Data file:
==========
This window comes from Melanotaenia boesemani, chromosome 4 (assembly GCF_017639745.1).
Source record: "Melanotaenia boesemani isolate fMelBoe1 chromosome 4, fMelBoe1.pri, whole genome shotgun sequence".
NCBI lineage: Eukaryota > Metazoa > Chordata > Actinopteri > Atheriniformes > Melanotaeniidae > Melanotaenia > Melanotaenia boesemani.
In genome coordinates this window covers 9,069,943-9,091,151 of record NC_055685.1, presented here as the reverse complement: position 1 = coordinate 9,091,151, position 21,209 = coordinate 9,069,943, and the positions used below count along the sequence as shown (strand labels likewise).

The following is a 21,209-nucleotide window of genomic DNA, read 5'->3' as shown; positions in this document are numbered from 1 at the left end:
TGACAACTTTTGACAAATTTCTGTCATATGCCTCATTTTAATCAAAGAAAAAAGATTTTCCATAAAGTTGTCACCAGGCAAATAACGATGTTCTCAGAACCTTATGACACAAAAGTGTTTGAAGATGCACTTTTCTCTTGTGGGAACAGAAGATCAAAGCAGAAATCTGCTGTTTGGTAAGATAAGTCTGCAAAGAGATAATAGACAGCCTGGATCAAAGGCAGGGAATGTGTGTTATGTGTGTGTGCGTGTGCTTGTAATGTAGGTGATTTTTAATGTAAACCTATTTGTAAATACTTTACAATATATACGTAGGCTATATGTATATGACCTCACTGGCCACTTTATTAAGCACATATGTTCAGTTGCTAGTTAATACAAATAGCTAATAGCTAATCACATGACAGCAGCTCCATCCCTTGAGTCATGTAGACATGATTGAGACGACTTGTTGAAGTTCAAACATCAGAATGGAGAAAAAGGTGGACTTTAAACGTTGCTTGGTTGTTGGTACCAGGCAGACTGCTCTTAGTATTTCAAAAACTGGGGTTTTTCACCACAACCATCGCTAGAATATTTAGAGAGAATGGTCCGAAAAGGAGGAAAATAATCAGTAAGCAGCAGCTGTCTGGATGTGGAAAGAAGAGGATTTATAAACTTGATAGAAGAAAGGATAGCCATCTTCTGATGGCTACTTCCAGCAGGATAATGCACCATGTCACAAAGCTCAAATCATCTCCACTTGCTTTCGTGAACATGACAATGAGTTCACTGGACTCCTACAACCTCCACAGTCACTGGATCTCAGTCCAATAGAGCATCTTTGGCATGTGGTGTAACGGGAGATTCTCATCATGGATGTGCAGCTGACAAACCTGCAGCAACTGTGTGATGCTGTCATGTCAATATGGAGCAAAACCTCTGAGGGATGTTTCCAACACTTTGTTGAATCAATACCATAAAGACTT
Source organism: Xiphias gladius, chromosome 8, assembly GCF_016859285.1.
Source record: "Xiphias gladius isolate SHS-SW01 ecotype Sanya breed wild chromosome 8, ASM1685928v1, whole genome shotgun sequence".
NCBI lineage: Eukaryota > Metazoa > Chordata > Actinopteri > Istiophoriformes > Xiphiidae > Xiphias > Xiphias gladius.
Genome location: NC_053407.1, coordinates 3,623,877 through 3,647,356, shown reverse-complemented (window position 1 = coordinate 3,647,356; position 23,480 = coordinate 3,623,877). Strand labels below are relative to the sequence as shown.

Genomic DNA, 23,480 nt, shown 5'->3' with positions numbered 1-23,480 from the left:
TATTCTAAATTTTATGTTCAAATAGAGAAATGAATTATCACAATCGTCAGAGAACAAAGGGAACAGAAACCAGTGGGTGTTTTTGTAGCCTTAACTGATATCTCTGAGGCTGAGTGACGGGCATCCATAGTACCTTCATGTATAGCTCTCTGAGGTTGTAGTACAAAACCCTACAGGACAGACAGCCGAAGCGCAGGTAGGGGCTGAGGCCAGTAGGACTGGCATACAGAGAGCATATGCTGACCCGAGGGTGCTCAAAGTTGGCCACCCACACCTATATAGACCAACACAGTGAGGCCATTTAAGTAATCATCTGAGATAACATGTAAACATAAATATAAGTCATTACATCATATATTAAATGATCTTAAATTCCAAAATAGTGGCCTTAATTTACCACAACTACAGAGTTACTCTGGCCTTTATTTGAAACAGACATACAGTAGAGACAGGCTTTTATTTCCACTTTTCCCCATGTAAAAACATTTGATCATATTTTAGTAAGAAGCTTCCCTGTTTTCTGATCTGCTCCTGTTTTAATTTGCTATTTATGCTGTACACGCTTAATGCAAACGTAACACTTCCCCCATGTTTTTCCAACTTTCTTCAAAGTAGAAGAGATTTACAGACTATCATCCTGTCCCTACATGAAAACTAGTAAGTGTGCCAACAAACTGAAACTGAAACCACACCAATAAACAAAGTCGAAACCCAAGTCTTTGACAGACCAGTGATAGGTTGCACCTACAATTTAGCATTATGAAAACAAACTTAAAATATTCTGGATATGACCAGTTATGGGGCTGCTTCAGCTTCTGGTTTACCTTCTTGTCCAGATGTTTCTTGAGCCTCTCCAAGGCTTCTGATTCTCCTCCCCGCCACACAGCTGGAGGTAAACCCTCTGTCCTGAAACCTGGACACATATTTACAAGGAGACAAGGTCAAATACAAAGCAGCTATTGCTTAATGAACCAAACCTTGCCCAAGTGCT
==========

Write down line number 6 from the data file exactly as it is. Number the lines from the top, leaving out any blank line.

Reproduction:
TGACAACTTTTGACAAATTTCTGTCATATGCCTCATTTTAATCAAAGAAAAAAGATTTTCCATAAAGTTGTCACCAGGCAAATAACGATGTTCTCAGAACCTTATGACACAAAAGTGTTTGAAGATGCACTTTTCTCTTGTGGGAACAGAAGATCAAAGCAGAAATCTGCTGTTTGGTAAGATAAGTCTGCAAAGAGATAATAGACAGCCTGGATCAAAGGCAGGGAATGTGTGTTATGTGTGTGTGCGTGTGCTTGTAATGTAGGTGATTTTTAATGTAAACCTATTTGTAAATACTTTACAATATATACGTAGGCTATATGTATATGACCTCACTGGCCACTTTATTAAGCACATATGTTCAGTTGCTAGTTAATACAAATAGCTAATAGCTAATCACATGACAGCAGCTCCATCCCTTGAGTCATGTAGACATGATTGAGACGACTTGTTGAAGTTCAAACATCAGAATGGAGAAAAAGGTGGACTTTAAACGTTGCTTGGTTGTTGGTACCAGGCAGACTGCTCTTAGTATTTCAAAAACTGGGGTTTTTCACCACAACCATCGCTAGAATATTTAGAGAGAATGGTCCGAAAAGGAGGAAAATAATCAGTAAGCAGCAGCTGTCTGGATGTGGAAAGAAGAGGATTTATAAACTTGATAGAAGAAAGGATAGCCATCTTCTGATGGCTACTTCCAGCAGGATAATGCACCATGTCACAAAGCTCAAATCATCTCCACTTGCTTTCGTGAACATGACAATGAGTTCACTGGACTCCTACAACCTCCACAGTCACTGGATCTCAGTCCAATAGAGCATCTTTGGCATGTGGTGTAACGGGAGATTCTCATCATGGATGTGCAGCTGACAAACCTGCAGCAACTGTGTGATGCTGTCATGTCAATATGGAGCAAAACCTCTGAGGGATGTTTCCAACACTTTGTTGAATCAATACCATAAAGACTT